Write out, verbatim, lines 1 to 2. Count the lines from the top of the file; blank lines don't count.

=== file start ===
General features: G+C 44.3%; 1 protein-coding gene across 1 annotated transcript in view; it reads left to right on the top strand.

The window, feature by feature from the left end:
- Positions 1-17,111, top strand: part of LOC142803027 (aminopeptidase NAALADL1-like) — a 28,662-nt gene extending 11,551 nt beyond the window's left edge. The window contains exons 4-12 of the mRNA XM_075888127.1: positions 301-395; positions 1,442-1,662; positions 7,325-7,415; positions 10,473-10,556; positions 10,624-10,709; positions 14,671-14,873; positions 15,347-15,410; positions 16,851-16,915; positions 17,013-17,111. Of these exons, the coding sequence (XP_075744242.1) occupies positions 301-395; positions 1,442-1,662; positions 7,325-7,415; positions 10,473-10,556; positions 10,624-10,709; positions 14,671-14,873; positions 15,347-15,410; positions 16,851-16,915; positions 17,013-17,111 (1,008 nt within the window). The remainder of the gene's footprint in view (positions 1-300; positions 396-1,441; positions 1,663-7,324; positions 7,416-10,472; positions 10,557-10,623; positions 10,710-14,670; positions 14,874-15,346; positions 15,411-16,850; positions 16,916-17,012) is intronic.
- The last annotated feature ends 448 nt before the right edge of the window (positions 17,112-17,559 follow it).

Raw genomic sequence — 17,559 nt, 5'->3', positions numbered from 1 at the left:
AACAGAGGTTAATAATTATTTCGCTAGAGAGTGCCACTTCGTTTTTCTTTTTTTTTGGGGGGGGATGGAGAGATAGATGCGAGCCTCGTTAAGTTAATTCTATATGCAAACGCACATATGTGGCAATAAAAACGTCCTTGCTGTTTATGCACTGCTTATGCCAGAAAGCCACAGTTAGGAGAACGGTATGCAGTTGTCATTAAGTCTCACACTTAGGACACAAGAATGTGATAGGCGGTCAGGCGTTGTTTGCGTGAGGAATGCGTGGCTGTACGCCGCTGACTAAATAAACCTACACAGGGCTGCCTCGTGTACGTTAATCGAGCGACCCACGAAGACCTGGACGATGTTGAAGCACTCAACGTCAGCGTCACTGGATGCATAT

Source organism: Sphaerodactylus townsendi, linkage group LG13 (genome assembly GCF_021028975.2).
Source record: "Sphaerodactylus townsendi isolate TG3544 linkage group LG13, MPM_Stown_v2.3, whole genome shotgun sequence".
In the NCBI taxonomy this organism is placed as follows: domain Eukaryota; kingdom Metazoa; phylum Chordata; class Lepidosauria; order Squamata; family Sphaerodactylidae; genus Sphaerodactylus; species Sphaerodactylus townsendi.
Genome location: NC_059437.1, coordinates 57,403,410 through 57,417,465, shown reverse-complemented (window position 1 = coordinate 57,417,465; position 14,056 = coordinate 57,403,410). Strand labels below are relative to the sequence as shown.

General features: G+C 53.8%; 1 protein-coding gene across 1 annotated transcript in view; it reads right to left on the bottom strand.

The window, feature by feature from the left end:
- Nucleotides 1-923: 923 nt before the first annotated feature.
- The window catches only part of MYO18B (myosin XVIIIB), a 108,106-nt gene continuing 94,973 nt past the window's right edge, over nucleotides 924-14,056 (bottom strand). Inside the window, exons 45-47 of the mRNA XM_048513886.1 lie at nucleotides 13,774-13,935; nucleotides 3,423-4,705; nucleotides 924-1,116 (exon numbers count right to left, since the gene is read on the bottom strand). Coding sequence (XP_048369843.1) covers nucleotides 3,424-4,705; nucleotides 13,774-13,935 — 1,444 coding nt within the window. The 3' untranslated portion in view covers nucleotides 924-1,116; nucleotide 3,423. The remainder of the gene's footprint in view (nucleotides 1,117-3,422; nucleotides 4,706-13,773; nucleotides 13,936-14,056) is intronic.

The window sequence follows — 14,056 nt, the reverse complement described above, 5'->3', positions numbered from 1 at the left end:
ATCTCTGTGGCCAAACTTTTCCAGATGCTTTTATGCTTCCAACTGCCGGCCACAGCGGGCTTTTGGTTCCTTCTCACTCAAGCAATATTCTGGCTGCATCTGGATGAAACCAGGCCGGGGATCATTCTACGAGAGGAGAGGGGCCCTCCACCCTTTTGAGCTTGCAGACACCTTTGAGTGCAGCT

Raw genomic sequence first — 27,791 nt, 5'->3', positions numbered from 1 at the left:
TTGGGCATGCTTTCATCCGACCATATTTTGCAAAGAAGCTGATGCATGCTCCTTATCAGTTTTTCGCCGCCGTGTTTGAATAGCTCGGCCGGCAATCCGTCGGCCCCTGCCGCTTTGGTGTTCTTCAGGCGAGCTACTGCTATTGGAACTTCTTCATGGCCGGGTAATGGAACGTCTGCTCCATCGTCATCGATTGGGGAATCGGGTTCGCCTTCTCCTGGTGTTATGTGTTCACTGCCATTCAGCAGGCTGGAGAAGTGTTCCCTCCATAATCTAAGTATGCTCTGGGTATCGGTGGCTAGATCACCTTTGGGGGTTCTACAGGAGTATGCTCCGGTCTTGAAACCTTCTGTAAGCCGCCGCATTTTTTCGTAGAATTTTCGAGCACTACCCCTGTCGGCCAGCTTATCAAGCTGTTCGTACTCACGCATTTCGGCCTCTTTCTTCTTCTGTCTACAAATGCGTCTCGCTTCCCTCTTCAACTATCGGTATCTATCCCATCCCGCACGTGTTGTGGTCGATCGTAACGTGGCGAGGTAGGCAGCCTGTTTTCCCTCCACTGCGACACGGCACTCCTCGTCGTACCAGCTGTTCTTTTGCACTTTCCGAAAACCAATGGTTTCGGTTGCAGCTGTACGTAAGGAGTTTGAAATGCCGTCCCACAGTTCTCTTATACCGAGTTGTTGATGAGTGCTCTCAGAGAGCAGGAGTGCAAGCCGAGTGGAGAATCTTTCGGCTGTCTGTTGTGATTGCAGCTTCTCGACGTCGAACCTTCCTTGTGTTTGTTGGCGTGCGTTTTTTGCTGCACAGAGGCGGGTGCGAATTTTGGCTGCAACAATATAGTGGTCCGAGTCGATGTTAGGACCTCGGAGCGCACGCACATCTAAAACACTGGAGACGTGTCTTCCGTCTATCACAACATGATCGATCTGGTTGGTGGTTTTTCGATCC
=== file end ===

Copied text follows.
General features: G+C 44.3%; 1 protein-coding gene across 1 annotated transcript in view; it reads left to right on the top strand.

The window, feature by feature from the left end: